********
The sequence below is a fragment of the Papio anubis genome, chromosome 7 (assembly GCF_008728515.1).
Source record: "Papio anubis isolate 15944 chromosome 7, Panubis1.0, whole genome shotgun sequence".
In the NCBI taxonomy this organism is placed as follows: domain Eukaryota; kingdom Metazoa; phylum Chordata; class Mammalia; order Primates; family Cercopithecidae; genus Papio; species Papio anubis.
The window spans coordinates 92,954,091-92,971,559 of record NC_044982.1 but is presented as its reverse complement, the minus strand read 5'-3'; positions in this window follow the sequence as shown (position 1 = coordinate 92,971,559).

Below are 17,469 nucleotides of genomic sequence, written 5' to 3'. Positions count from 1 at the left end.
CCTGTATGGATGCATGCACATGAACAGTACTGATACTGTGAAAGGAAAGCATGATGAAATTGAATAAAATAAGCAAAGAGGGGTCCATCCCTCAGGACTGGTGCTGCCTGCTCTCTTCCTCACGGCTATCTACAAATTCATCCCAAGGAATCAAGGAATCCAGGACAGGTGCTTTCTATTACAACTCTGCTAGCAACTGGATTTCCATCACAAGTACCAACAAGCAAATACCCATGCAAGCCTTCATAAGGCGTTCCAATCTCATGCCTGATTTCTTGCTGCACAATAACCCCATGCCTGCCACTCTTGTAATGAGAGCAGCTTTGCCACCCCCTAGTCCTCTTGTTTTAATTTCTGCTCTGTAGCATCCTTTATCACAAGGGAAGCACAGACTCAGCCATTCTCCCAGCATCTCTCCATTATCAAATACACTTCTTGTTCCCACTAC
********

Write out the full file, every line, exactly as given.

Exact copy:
The sequence below is a fragment of the Papio anubis genome, chromosome 7 (assembly GCF_008728515.1).
Source record: "Papio anubis isolate 15944 chromosome 7, Panubis1.0, whole genome shotgun sequence".
In the NCBI taxonomy this organism is placed as follows: domain Eukaryota; kingdom Metazoa; phylum Chordata; class Mammalia; order Primates; family Cercopithecidae; genus Papio; species Papio anubis.
The window spans coordinates 92,954,091-92,971,559 of record NC_044982.1 but is presented as its reverse complement, the minus strand read 5'-3'; positions in this window follow the sequence as shown (position 1 = coordinate 92,971,559).

Below are 17,469 nucleotides of genomic sequence, written 5' to 3'. Positions count from 1 at the left end.
CCTGTATGGATGCATGCACATGAACAGTACTGATACTGTGAAAGGAAAGCATGATGAAATTGAATAAAATAAGCAAAGAGGGGTCCATCCCTCAGGACTGGTGCTGCCTGCTCTCTTCCTCACGGCTATCTACAAATTCATCCCAAGGAATCAAGGAATCCAGGACAGGTGCTTTCTATTACAACTCTGCTAGCAACTGGATTTCCATCACAAGTACCAACAAGCAAATACCCATGCAAGCCTTCATAAGGCGTTCCAATCTCATGCCTGATTTCTTGCTGCACAATAACCCCATGCCTGCCACTCTTGTAATGAGAGCAGCTTTGCCACCCCCTAGTCCTCTTGTTTTAATTTCTGCTCTGTAGCATCCTTTATCACAAGGGAAGCACAGACTCAGCCATTCTCCCAGCATCTCTCCATTATCAAATACACTTCTTGTTCCCACTAC